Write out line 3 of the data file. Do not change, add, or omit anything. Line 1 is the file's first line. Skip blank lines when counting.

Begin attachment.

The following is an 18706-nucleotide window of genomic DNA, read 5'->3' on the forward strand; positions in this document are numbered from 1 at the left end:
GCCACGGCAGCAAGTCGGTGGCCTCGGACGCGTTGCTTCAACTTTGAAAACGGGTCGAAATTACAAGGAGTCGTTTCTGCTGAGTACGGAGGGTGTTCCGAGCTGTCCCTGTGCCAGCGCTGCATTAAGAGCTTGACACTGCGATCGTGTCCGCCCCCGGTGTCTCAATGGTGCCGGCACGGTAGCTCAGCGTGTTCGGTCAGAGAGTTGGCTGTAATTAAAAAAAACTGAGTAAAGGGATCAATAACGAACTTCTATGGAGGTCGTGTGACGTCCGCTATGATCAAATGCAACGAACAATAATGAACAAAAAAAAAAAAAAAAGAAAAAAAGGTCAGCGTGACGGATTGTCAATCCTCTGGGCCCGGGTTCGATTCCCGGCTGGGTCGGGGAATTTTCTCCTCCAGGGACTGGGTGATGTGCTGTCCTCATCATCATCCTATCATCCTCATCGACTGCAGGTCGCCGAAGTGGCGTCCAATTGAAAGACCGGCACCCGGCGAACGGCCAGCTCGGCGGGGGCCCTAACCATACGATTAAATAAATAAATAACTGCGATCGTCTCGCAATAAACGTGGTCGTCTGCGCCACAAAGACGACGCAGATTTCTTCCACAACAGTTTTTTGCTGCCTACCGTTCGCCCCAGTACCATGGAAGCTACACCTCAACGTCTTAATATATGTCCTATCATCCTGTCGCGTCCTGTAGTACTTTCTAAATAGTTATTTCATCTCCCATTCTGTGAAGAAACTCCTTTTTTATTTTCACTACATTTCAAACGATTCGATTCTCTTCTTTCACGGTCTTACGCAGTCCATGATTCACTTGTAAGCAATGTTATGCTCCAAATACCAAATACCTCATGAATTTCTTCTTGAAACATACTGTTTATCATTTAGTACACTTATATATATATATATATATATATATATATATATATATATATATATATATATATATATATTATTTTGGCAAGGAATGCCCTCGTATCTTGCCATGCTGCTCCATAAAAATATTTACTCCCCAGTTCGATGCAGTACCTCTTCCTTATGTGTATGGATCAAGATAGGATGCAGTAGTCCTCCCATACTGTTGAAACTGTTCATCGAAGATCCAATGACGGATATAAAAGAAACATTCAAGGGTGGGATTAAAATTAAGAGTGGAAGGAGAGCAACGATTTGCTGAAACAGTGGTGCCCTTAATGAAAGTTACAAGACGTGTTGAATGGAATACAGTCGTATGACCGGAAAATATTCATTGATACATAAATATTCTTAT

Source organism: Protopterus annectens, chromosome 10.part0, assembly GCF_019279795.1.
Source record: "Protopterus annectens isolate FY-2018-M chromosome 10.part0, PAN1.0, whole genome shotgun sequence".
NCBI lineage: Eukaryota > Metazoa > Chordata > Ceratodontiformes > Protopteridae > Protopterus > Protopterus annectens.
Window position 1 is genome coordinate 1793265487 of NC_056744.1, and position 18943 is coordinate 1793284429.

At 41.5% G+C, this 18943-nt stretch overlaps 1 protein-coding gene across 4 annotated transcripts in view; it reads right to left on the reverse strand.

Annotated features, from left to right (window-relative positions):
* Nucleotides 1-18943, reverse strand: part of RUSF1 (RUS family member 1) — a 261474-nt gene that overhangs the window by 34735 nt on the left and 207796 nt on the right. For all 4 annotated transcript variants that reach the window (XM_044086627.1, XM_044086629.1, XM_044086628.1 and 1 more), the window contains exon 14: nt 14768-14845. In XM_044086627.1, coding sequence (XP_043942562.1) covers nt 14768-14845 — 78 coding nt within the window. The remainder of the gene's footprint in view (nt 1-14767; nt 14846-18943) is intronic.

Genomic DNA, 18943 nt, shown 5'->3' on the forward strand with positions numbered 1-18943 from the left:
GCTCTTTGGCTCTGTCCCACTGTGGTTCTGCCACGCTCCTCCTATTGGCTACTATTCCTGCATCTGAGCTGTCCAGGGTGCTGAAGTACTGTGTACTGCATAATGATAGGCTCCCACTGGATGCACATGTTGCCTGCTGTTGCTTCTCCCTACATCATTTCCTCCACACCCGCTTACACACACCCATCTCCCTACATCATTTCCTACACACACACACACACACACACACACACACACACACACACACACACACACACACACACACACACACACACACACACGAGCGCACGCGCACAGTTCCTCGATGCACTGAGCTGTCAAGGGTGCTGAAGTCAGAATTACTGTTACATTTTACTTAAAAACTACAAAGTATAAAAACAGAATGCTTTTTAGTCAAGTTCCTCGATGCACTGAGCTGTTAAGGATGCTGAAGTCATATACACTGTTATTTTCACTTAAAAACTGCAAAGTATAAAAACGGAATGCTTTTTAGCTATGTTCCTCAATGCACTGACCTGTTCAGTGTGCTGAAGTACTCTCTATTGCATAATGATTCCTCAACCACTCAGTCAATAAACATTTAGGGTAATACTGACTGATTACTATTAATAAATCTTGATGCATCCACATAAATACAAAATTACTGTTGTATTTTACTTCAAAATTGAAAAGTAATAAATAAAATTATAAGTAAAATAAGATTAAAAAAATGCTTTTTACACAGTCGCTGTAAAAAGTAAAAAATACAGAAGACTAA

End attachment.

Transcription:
Source organism: Protopterus annectens, chromosome 10.part0, assembly GCF_019279795.1.